• The stadium is located close to public transportation, encouraging fans to take mass transit and help reduce the carbon footprint.
  • Low-emitting paints and finishes were used in Armstrong’s construction to reduce the emission of pollutants.
  • Waste generated in Armstrong stadium is recycled and composted to reduce the amount of waste sent to landfills.

Also new for the 2018 US Open was the expansion of the preexisting carbon offset initiative to include a climate-intelligent humanitarian component. For the past several years, the USTA has been offsetting the carbon emissions generated by the estimated 3.5 million miles the players travel to compete at the US Open.
This year’s focus was to invest in carbon offsets that support an improved cook stove program in Malawi, where a majority of households use firewood to cook on inefficient open fires. The open-fire practice has detrimental impacts on the environment, putting pressure on local forests as well as on the health of the women and girls who breathe the smoke from cooking. Each improved cook stove used in the program saves more than three tons of firewood and six tons of CO2 emissions each year – contributing to the environmental benefits on a global scale. On a local level, women and girls in Malawi save time by collecting less firewood, and they are exposed to less smoke compared to cooking over an open fire, reducing respiratory disease.  Additional contributions will be made to this program to offset the carbon footprint resulting from the limited amount of US Open waste that is not able to be diverted from landfills.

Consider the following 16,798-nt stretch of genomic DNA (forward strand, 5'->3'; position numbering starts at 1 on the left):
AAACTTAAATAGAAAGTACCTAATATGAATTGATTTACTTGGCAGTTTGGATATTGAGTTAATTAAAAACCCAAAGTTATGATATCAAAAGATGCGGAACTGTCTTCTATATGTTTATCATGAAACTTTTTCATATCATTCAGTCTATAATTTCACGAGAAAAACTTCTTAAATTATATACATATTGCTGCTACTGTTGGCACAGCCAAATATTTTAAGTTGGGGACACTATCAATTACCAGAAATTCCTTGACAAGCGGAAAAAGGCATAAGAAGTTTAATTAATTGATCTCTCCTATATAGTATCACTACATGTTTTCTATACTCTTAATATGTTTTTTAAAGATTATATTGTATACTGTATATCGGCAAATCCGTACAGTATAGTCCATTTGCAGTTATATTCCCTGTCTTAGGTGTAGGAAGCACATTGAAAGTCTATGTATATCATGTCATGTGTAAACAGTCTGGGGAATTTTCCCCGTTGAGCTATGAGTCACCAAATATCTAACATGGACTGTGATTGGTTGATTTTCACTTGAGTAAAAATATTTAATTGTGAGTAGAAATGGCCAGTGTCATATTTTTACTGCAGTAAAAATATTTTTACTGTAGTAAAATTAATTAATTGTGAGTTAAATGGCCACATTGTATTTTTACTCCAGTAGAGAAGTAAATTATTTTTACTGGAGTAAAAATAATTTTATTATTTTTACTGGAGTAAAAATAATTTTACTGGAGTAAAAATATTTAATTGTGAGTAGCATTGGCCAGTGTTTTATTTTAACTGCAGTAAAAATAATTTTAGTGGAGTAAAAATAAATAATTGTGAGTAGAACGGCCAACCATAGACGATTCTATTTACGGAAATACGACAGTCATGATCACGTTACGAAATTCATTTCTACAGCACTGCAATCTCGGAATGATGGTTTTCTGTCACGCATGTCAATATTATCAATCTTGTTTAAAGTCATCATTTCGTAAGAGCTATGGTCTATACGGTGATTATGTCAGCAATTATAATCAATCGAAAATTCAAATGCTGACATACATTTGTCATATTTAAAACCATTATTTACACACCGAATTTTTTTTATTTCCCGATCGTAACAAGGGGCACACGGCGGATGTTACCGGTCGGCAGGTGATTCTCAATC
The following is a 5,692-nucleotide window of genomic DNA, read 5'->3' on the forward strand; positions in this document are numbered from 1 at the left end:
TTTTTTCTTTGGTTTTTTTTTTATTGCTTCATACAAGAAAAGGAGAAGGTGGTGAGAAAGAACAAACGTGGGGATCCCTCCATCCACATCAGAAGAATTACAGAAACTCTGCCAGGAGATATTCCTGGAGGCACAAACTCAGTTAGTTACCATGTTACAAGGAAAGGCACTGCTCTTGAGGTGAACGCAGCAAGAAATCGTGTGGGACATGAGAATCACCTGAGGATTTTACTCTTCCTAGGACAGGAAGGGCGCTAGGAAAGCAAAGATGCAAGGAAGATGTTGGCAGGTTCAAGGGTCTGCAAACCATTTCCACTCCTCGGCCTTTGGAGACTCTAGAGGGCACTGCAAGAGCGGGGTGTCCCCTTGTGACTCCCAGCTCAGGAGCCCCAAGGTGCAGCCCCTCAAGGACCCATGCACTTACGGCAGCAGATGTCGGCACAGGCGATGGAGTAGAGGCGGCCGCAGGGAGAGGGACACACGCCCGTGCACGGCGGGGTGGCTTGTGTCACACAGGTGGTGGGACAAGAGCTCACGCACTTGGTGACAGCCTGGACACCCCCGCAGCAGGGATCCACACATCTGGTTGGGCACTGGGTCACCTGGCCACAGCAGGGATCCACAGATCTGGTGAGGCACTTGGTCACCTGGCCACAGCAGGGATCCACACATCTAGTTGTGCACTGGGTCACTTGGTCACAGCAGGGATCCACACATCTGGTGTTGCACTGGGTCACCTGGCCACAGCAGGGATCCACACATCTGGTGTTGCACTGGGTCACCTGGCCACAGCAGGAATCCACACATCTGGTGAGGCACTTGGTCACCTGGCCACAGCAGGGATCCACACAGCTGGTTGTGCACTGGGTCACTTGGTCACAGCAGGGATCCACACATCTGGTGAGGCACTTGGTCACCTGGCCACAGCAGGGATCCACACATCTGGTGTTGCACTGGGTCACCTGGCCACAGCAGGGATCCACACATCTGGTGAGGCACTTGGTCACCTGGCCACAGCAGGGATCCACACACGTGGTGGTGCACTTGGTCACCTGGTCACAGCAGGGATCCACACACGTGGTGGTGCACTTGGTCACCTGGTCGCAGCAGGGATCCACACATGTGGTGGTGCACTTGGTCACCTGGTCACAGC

More than 90% of all paper products used at this year’s Open was made out of recycled and/or compostable materials.  All US Open-related printed materials were composed of at least 30% post-consumer waste, and enough recycled paper was used to save more than 1,400 trees.

Photo Credit: USTA / Mike Lawrence

Photo Credit: USTA / Mike Lawrence

The US Open worked closely with its concessionaire, Levy Concessionaire, to continue to grow its environmental program.  For example, in response to the growing national movement to mitigate the environmental impact of plastic straws, a biodegradable version replaced the plastic straws and stirrers at the concessions and restaurants located throughout the US Open.  In addition, to support the initiative, Grey Goose opted to not use straws in their cocktails, which significantly reduced straw waste throughout the site.  Lastly, US Open chefs embraced the Imperfectly Delicious Produce program that supplied imperfect fruits and vegetables that would otherwise be discarded, further eliminating food waste.

Since 2008, working with environmental consultant eco evolutions llc, the US Open has reduced its greenhouse emissions by 94,000 metric tons through waste diversion, recycled paper use, carbon offsets and renewable energy certificates. More than 4,000 tons of waste generated during the US Open has been diverted from landfills, saving over 4,000 tons of greenhouse gas emissions, the equivalent of 845 passenger cars being driven for a year. Through composting leftover organic matter, approximately 600 tons of food waste has been converted into nutrient rich compost for gardens and farms, along with over 100 tons of food being donated to local communities.